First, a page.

What Is DURHAM’S Water Putty®?
Who Uses It?
How Long Will It Last?
How Do I Open the Can?
Directions For Use.
Coloring Your Putty.
Finding DURHAM’S ROCK HARD Water Putty.
Why DURHAM’S Is Better.
For Best Results … (Usage Precautions)
What is DURHAM’S Water Putty?
DURHAM’S ROCK HARD Water Putty® is a gypsum-based filler – a powder – that becomes very hard when mixed with water. It never shrinks and has great bonding strength. That’s why so many people use DURHAM’S to fill holes and cracks in wood, plaster, furniture, stone, and concrete. Once DURHAM’S is set in place … it stays in place. Return to top.
Who uses it?
Painters, decorators, woodworkers, electricians, carpenters, cabinet makers, handymen, housewives, pattern makers, electronics repairmen, manufacturers, plumbers, and practically everyone who has a repair job. Artists, modelers, and hobbyists use it, too.
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How long will it last?
Well, of course, that will depend upon what kind of repair is made, and what kind of use the repaired area gets. Here are some samples that have been “kicking around” our offices for quite a long time:
This doorstop is embedded in Durham’s Rock Hard Water Putty. This was a sample piece that was made nearly fifty years ago to show what can be done with Durham’s. The doorstop is still tightly held in the water putty, and cannot be moved – the surrounding water putty is just as hard as when originally done – there’s been no cracking or shrinkage at all!
In 1962, we received a letter from Mr. Don Kinnaman, a manual arts teacher at Camelback High School in Phoenix, Arizona. He and his students had been making wooden “mosaic” pictures, using various varieties of wood scraps. He wrote an article about his process and specified Durham’s Rock Hard Water Putty as the best material for grouting between the wooden tiles.
He would cut scraps to the correct shape and thickness, attach them to a piece of plywood using white glue, sand it even and then grout with Durham’s and sand once again. The resulting mosaic scenes were finished with several coats of “Deft Polyester Finish” and waxed with a carnauba wax.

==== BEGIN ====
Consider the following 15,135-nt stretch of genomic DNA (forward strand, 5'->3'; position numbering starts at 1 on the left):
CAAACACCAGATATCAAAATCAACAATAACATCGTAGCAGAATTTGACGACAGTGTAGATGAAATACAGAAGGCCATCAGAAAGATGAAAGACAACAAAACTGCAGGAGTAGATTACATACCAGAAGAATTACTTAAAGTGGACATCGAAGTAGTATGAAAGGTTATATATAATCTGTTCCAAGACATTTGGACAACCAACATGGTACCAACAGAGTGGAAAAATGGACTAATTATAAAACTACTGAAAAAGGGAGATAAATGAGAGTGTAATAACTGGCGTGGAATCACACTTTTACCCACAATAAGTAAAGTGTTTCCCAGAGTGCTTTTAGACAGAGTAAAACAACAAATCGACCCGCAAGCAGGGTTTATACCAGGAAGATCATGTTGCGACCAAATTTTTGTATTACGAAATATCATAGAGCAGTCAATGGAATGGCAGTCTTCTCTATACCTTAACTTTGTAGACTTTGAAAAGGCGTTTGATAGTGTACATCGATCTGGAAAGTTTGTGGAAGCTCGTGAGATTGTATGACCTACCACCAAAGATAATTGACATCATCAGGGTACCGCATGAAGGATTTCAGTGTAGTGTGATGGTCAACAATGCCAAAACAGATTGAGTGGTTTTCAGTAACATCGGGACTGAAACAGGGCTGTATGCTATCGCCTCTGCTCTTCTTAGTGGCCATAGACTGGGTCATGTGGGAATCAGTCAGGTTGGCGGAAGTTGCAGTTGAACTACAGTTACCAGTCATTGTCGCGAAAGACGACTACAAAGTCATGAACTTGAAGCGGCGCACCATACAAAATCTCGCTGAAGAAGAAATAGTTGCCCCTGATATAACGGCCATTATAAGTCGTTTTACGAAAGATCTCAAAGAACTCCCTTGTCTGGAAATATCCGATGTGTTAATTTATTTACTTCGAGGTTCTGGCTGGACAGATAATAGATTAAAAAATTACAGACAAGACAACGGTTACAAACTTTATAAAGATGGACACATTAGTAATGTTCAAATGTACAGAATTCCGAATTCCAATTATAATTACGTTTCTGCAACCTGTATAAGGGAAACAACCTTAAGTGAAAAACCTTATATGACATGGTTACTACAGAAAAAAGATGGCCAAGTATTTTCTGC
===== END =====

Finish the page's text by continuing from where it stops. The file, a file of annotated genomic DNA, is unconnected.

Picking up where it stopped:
Rocky’s hair and eyebrows are walnut, the mouth is red cedar. The face, neck, arms and legs are mahogany, and the shirt is white ash. His whiskers, facial and body lines were carved and filled with tinted Water Putty. The entire work is framed in Sassafras. As partial payment for the mosaic, the Camelback Industrial Arts Program received a 100 pound drum of Durham’s Rock Hard Water Putty!
This likeness of Rocky Rockhard is well-traveled and attended many trade shows throughout the 60’s and 70’s. Rocky’s at home now, hanging in the Donald Durham Company offices! He’s aged very gracefully, and is in excellent shape, considering his age and treatment!
This screw was set in water putty over 50 years ago. It’s still tight and the repaired area around it shows no signs of shrinkage or deterioration.
To demonstrate Durham’s strength, our salesmen used to carry a block like this with them. The void was filled with Durham’s and a penny was embedded in it. This sample dates back to the late 1950’s and is still as firmly embedded as when it was made. The old “Wheat Penny” has been twisted, pulled, and manhandled … and the putty is holding firmly in the wood block, and the penny shows no movement at all!
In the early years, sample blocks like this were made and passed out at hardware and paint trade shows. This one is from around 1968. The putty is still intact, hasn’t shrunk or come loose, and after being dusted off and cleaned up a little bit, it’s ready for service once again as an example of the great long-lasting repairs that can be made with Durham’s! Return to top.
How do I open the can?
Use a screwdriver or similar tool to pry up the friction cap. Work around the cap lifting it a little each time. When finished, tap the cap firmly back into place to keep the powder dry and ready to use. Return to top.
Directions For Use.
Mix DURHAM’S ROCK HARD Water Putty and water to a fairly stiff, dough-like, consistency – approximately 3 parts powder to 1 part water. Press firmly into clean, oil-free cavity with putty knife. Continue adding more and pressing again until putty “bounces” back, leaving an excess of putty. Do not attempt to smooth off the excess putty while it is wet. You can clean around the area with a wet cloth. Prepare only the quantity you need because DURHAM’S sets quickly.